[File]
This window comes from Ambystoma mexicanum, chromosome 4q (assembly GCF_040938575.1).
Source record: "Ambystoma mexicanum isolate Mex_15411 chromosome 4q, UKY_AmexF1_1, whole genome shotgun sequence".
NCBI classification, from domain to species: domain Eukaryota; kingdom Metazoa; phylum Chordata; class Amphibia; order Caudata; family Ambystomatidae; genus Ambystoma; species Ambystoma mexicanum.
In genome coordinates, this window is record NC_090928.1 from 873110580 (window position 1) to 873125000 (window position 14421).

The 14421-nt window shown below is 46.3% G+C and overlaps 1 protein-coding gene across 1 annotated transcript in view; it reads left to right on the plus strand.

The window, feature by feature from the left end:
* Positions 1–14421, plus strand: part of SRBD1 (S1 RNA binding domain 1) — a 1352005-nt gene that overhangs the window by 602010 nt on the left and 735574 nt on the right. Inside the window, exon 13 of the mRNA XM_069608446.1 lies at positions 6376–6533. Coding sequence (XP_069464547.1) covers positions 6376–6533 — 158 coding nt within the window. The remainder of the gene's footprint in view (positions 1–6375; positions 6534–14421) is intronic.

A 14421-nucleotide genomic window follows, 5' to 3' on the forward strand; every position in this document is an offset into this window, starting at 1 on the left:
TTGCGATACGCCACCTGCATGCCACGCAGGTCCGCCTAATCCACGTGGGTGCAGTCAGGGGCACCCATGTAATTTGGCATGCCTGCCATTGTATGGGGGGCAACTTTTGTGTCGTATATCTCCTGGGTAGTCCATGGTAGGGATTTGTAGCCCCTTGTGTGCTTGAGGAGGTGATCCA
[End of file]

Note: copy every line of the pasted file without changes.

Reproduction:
This window comes from Ambystoma mexicanum, chromosome 4q (assembly GCF_040938575.1).
Source record: "Ambystoma mexicanum isolate Mex_15411 chromosome 4q, UKY_AmexF1_1, whole genome shotgun sequence".
NCBI classification, from domain to species: domain Eukaryota; kingdom Metazoa; phylum Chordata; class Amphibia; order Caudata; family Ambystomatidae; genus Ambystoma; species Ambystoma mexicanum.
In genome coordinates, this window is record NC_090928.1 from 873110580 (window position 1) to 873125000 (window position 14421).

The 14421-nt window shown below is 46.3% G+C and overlaps 1 protein-coding gene across 1 annotated transcript in view; it reads left to right on the plus strand.

The window, feature by feature from the left end:
* Positions 1–14421, plus strand: part of SRBD1 (S1 RNA binding domain 1) — a 1352005-nt gene that overhangs the window by 602010 nt on the left and 735574 nt on the right. Inside the window, exon 13 of the mRNA XM_069608446.1 lies at positions 6376–6533. Coding sequence (XP_069464547.1) covers positions 6376–6533 — 158 coding nt within the window. The remainder of the gene's footprint in view (positions 1–6375; positions 6534–14421) is intronic.

A 14421-nucleotide genomic window follows, 5' to 3' on the forward strand; every position in this document is an offset into this window, starting at 1 on the left:
TTGCGATACGCCACCTGCATGCCACGCAGGTCCGCCTAATCCACGTGGGTGCAGTCAGGGGCACCCATGTAATTTGGCATGCCTGCCATTGTATGGGGGGCAACTTTTGTGTCGTATATCTCCTGGGTAGTCCATGGTAGGGATTTGTAGCCCCTTGTGTGCTTGAGGAGGTGATCCA